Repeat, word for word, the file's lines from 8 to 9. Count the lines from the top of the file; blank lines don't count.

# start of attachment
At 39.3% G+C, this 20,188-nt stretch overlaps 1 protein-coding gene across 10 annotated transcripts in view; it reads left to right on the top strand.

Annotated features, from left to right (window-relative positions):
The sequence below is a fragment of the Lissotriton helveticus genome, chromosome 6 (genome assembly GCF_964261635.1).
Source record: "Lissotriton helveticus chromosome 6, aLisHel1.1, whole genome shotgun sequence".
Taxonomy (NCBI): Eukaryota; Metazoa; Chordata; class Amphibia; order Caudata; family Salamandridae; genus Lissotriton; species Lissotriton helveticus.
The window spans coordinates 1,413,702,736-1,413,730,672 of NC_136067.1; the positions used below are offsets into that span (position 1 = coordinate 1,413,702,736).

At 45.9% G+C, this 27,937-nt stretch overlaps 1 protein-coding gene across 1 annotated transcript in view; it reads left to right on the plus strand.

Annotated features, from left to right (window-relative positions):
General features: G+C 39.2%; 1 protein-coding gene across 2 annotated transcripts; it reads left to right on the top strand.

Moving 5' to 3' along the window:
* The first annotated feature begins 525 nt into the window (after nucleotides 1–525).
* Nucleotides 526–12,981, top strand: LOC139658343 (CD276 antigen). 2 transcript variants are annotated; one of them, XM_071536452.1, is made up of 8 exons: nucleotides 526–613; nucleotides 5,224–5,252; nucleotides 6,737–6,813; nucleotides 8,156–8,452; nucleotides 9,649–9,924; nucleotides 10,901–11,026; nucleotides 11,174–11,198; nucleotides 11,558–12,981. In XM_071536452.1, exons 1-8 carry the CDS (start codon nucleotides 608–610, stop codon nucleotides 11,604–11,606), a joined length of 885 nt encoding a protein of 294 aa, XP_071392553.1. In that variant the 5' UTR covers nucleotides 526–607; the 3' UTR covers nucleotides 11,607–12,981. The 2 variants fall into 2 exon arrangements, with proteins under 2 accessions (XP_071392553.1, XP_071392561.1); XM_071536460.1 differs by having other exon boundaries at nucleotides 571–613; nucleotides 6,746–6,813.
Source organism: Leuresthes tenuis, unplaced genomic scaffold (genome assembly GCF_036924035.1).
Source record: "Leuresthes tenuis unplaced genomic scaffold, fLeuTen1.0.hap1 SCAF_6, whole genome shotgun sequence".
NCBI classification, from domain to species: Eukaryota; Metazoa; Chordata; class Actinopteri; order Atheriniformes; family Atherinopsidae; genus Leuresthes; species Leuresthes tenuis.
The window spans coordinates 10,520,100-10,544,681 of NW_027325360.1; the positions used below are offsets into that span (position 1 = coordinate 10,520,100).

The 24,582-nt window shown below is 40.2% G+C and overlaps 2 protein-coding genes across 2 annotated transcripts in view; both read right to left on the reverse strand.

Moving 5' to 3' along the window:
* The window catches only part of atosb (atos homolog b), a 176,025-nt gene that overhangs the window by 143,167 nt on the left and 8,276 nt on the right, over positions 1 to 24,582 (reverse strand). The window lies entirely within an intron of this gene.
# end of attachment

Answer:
Annotated features, from left to right (window-relative positions):
General features: G+C 39.2%; 1 protein-coding gene across 2 annotated transcripts; it reads left to right on the top strand.